Now let us go on to Ephesians. In chapter 1:4 we read, "That we should be holy and without blame before Him in love." And in order to be this we are going to be conformed to the image of His Son. But is God's thought merely that we should be loved by Him? If we turn on to chapter 5 of the same epistle we shall find something further. "Be ye therefore imitators of God, as dear children; and walk in love, as Christ also hath loved us, and hath given Himself for us an offering and a sacrifice to God for a sweet-smelling savour." Christ covered us with His own acceptability, instead of leaving us exposed to what we justly deserved. This is precisely how we are to act. Instead of exposing the delinquencies of others, we are to seek to remove them, and our spirituality is discerned, not in condemnation, but in recovery. "Love covers the multitude of sins." It does not make light of sin, but diminishes every opportunity of the contagion spreading. In this way "love covers the multitude of sins."

It is only as we attain to this love that we can edify one another. We cannot effect this by the mere statement of doctrines, however clearly presented. The reason our preaching has so little effect upon others is because we have been so little affected ourselves. The body can only edify itself in love. (Eph. 4:16.)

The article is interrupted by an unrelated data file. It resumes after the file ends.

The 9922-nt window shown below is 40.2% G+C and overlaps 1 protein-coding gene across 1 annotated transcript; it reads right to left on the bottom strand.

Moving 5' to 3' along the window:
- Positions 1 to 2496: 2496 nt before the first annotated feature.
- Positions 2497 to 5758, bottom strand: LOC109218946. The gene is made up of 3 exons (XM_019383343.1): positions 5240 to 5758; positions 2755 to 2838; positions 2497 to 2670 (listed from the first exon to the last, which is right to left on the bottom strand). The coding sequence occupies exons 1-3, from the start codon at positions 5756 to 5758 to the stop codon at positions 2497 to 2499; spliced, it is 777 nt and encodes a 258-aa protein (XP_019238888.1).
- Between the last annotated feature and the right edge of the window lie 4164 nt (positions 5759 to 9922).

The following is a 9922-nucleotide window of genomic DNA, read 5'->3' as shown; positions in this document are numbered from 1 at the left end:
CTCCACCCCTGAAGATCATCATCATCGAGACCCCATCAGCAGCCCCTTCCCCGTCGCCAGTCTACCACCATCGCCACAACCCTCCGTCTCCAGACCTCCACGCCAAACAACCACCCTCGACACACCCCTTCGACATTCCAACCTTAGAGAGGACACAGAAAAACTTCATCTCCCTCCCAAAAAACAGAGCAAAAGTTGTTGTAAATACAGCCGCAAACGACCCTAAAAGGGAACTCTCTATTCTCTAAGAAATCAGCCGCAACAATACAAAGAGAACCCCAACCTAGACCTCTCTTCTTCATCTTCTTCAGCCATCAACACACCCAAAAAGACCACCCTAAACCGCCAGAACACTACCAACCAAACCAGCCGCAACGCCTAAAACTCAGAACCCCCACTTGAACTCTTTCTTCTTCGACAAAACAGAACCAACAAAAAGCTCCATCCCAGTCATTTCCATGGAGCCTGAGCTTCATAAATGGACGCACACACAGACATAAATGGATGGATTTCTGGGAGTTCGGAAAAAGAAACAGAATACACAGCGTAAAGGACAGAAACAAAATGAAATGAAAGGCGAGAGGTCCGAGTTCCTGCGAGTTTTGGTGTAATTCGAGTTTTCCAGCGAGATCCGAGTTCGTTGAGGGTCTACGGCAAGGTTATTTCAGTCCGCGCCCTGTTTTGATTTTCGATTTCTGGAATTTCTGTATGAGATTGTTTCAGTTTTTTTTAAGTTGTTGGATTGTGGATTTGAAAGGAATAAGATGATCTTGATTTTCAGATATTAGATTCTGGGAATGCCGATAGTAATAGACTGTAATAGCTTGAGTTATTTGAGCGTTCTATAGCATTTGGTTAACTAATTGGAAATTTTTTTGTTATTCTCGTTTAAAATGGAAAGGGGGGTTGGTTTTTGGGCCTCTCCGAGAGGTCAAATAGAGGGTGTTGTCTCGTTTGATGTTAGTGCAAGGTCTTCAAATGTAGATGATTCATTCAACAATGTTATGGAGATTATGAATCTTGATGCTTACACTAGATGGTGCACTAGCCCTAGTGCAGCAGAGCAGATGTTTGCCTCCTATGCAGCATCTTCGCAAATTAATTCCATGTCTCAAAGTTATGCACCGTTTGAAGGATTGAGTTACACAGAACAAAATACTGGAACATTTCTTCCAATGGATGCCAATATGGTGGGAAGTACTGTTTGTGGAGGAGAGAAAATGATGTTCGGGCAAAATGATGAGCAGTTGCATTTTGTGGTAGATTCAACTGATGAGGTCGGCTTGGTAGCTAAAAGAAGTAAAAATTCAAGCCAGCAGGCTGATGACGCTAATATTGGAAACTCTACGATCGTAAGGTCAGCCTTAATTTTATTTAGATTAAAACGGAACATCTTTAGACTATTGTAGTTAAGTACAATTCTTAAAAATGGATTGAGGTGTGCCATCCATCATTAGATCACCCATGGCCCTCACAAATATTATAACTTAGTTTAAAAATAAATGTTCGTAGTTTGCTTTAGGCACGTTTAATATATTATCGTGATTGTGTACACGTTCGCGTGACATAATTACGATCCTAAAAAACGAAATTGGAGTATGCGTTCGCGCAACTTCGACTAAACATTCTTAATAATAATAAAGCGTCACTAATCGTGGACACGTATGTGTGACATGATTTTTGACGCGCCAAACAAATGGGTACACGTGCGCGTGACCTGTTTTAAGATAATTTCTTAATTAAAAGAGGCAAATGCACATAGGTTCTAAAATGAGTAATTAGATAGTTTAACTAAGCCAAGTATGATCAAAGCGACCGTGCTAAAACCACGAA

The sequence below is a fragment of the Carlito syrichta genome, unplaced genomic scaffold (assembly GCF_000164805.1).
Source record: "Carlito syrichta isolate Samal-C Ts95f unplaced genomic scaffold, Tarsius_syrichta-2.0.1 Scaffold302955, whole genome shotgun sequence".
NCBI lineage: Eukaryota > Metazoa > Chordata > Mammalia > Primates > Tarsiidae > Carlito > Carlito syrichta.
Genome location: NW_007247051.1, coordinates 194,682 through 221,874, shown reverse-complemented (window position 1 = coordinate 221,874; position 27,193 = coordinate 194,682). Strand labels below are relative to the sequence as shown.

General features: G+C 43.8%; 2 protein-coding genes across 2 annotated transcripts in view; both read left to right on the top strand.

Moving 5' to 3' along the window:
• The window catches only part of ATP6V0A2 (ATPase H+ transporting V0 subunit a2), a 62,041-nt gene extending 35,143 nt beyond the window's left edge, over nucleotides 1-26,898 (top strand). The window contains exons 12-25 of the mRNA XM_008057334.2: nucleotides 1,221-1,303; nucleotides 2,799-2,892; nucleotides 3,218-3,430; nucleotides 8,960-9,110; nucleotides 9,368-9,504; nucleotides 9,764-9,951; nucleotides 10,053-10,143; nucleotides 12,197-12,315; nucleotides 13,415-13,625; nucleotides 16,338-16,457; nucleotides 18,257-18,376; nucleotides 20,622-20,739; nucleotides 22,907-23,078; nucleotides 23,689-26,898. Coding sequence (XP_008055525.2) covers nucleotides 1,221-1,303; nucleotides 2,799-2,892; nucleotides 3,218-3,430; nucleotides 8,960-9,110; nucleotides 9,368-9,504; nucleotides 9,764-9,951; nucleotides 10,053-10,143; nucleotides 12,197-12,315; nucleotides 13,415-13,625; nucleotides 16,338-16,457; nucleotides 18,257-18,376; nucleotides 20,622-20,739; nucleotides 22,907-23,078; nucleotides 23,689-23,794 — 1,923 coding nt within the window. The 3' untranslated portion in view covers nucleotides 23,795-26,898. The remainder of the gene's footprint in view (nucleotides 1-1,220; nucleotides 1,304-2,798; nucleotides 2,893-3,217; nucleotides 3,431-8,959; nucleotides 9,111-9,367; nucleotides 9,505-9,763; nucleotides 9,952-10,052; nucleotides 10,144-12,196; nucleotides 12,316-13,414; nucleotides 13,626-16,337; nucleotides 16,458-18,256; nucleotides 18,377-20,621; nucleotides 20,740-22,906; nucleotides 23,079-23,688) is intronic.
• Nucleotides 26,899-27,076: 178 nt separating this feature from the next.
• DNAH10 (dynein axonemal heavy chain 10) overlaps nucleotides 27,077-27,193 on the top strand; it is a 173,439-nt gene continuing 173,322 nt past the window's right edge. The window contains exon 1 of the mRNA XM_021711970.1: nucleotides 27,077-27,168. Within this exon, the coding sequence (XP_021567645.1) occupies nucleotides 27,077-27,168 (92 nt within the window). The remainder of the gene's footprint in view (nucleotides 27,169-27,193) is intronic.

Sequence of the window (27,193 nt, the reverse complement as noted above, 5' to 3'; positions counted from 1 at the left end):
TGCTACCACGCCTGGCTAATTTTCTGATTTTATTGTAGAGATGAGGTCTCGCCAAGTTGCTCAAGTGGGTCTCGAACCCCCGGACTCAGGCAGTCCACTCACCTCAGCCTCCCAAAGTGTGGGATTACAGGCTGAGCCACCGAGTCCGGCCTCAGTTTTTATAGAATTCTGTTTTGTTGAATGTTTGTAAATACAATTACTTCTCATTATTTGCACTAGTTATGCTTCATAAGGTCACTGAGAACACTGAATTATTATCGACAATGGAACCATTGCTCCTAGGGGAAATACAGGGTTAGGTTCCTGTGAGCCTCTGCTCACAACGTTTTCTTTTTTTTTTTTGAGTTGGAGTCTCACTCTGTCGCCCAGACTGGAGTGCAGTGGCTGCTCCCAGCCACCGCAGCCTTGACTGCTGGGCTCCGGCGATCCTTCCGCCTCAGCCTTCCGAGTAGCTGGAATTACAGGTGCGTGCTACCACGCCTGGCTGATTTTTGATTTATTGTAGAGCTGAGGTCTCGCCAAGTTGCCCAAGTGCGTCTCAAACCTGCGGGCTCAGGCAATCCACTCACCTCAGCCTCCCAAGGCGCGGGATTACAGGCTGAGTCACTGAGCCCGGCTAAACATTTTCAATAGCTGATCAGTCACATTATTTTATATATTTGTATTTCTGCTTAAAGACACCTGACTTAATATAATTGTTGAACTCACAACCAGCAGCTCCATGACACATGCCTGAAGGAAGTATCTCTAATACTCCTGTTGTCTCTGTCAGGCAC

To the Philippians the apostle Paul writes, "And this I pray, that your love may abound yet more and more"; to the Colossians he says, "Above all these things put on love, which is the bond of perfectness." It completes all the rest, and without it there is a lack for which no combination of other qualities can atone. Writing to the Thessalonians, he speaks of their "work of faith, and labour of love, and patience of hope." Faith is always active; without works it is dead. It can accomplish much, for it knows a God with whom nothing is impossible - a God of ceaseless activity. "My Father worketh hitherto, and I work." And so faith works. But to be of much value it must be a labour of love. Love must be behind it all and in it all. It must be begun, continued, and ended in love. If we look for recognition or reward here we may be disappointed. The more it is a work of faith, the less, probably, will it be understood; but if at the same time it is a labour of love, we shall be sustained, for love is its own reward. Let us see to it that every work we undertake is a work of faith - that is, given to us by God, undertaken for God, and done to God - and, in addition, that it is carried out in love, for the service of love is perfect freedom. And the patience of hope crowns all. For, as we have said, the work of faith may not always get its due here, but we wait for the time when everything will be valued at its true estimate. Further on we get the desire expressed: "The Lord make you to increase and abound in love one toward another, and toward all, even as we do toward you." (Chap. 3:12.) How we see that again and again throughout the epistles the same thing is emphasized, showing us clearly enough that without love we are nothing. The apostle would have us increase and abound; and another apostle exhorts us to "love one another with a pure heart fervently." Must we not all say how little we know of this?